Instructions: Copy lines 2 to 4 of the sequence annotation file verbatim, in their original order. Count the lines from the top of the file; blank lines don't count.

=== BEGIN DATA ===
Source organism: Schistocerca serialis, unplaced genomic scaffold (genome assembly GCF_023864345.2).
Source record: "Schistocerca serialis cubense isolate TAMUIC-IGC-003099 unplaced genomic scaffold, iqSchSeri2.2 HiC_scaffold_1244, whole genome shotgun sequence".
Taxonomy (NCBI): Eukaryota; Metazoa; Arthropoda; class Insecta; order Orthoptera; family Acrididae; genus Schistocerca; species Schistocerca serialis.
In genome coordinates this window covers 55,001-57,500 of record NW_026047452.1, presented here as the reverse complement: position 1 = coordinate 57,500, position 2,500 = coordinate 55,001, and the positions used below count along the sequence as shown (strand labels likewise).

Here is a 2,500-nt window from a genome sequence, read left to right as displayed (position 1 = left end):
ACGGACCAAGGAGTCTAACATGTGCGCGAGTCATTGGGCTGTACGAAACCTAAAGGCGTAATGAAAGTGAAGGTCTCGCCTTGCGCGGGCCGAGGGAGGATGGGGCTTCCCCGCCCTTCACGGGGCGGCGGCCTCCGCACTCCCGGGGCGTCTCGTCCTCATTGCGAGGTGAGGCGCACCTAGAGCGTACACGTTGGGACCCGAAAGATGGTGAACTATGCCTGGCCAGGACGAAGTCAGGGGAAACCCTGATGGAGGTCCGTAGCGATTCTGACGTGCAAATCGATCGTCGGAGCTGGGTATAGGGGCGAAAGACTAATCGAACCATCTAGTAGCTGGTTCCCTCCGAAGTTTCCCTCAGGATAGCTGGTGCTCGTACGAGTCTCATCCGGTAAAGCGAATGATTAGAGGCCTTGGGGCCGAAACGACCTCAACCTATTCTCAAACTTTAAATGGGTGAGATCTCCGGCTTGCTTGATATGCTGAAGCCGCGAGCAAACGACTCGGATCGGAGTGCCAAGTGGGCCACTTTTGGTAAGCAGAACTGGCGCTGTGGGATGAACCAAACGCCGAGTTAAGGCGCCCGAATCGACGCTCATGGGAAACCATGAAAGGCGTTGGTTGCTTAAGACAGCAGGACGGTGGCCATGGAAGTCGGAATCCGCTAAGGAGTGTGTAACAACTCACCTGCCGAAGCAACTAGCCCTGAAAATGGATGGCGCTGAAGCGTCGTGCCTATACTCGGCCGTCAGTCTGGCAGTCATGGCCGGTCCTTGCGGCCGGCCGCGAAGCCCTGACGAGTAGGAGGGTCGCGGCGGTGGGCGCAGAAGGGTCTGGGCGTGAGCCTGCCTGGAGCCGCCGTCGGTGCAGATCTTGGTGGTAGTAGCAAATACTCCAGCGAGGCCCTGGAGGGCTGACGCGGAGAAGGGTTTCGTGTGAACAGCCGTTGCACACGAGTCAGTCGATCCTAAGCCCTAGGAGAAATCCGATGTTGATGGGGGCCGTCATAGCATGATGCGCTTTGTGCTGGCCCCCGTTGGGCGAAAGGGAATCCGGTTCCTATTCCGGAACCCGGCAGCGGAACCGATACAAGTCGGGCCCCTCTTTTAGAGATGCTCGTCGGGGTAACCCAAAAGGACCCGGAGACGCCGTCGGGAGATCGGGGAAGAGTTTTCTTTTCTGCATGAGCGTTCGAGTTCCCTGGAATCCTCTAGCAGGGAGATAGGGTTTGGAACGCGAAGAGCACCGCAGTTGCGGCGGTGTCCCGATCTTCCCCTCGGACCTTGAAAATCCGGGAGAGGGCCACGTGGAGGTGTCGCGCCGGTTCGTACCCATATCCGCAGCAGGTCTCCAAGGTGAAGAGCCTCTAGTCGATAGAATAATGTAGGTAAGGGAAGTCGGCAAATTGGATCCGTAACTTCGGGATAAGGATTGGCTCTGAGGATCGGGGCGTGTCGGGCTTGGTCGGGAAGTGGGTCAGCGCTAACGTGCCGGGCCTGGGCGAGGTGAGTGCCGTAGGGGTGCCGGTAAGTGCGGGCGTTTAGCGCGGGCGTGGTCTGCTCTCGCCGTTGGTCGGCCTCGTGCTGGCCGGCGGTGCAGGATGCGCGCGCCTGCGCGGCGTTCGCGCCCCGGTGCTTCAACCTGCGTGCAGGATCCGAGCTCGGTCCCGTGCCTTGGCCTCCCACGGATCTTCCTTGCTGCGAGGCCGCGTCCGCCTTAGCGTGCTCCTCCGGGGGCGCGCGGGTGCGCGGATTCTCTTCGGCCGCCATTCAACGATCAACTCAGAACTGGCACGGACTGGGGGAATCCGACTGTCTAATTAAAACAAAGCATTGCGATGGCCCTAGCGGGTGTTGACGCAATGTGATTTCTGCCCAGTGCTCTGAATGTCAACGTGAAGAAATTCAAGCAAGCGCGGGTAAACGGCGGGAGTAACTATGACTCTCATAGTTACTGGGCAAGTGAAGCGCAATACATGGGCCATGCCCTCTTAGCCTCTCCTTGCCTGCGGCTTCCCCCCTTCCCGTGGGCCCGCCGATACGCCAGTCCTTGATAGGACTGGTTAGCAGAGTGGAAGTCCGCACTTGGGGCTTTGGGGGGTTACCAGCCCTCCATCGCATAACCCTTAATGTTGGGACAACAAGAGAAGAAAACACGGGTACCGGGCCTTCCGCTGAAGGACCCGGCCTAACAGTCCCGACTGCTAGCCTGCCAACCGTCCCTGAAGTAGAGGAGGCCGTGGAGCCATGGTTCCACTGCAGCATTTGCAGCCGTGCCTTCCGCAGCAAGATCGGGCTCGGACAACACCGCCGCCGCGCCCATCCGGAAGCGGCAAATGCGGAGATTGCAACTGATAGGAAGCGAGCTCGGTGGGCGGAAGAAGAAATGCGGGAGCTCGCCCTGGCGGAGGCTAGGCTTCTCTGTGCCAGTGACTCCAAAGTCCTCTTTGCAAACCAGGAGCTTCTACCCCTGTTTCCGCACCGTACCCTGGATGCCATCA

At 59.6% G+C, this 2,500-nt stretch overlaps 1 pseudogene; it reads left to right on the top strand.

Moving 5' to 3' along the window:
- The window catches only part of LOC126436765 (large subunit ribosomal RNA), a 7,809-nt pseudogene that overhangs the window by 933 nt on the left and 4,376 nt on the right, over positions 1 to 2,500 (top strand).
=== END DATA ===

Source record: "Schistocerca serialis cubense isolate TAMUIC-IGC-003099 unplaced genomic scaffold, iqSchSeri2.2 HiC_scaffold_1244, whole genome shotgun sequence".
Taxonomy (NCBI): Eukaryota; Metazoa; Arthropoda; class Insecta; order Orthoptera; family Acrididae; genus Schistocerca; species Schistocerca serialis.
In genome coordinates this window covers 55,001-57,500 of record NW_026047452.1, presented here as the reverse complement: position 1 = coordinate 57,500, position 2,500 = coordinate 55,001, and the positions used below count along the sequence as shown (strand labels likewise).